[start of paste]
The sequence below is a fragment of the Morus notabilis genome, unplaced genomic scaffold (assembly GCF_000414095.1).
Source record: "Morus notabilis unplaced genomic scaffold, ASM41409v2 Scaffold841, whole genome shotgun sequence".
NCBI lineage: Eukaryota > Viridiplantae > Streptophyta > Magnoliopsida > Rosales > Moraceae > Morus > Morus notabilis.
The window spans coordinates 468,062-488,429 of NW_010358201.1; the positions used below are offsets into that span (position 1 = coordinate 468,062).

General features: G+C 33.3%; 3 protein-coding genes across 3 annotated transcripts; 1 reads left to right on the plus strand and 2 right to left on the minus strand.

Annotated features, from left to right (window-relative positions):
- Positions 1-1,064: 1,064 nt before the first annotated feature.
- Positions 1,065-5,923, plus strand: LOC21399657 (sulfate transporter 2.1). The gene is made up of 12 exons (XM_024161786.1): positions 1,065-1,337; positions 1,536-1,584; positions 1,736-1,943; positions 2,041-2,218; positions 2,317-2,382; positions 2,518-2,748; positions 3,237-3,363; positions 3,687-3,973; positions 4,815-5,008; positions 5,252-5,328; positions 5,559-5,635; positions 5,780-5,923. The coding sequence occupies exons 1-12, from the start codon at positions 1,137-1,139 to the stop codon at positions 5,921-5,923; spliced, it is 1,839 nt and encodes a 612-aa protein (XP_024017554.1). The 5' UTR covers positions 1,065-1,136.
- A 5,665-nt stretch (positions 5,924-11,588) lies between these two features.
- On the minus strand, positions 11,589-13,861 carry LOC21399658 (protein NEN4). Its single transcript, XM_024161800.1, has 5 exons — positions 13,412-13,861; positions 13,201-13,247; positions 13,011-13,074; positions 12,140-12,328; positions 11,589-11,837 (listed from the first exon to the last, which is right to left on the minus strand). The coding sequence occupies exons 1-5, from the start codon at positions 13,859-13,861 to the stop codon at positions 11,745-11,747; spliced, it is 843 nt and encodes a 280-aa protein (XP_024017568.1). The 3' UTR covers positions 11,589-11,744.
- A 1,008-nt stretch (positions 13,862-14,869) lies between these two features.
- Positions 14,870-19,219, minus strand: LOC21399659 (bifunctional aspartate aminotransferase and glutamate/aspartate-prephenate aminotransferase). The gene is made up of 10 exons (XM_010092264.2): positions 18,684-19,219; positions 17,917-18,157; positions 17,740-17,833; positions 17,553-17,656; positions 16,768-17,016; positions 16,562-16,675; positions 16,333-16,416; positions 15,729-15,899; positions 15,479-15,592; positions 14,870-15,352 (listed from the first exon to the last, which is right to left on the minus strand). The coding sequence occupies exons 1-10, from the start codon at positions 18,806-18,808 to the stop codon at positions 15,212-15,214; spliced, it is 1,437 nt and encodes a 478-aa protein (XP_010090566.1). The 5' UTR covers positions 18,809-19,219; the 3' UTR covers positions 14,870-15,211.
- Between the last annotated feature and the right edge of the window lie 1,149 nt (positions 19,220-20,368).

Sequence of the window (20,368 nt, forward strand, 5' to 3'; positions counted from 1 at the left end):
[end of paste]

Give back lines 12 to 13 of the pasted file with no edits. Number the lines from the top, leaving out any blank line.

- Positions 14,870-19,219, minus strand: LOC21399659 (bifunctional aspartate aminotransferase and glutamate/aspartate-prephenate aminotransferase). The gene is made up of 10 exons (XM_010092264.2): positions 18,684-19,219; positions 17,917-18,157; positions 17,740-17,833; positions 17,553-17,656; positions 16,768-17,016; positions 16,562-16,675; positions 16,333-16,416; positions 15,729-15,899; positions 15,479-15,592; positions 14,870-15,352 (listed from the first exon to the last, which is right to left on the minus strand). The coding sequence occupies exons 1-10, from the start codon at positions 18,806-18,808 to the stop codon at positions 15,212-15,214; spliced, it is 1,437 nt and encodes a 478-aa protein (XP_010090566.1). The 5' UTR covers positions 18,809-19,219; the 3' UTR covers positions 14,870-15,211.
- Between the last annotated feature and the right edge of the window lie 1,149 nt (positions 19,220-20,368).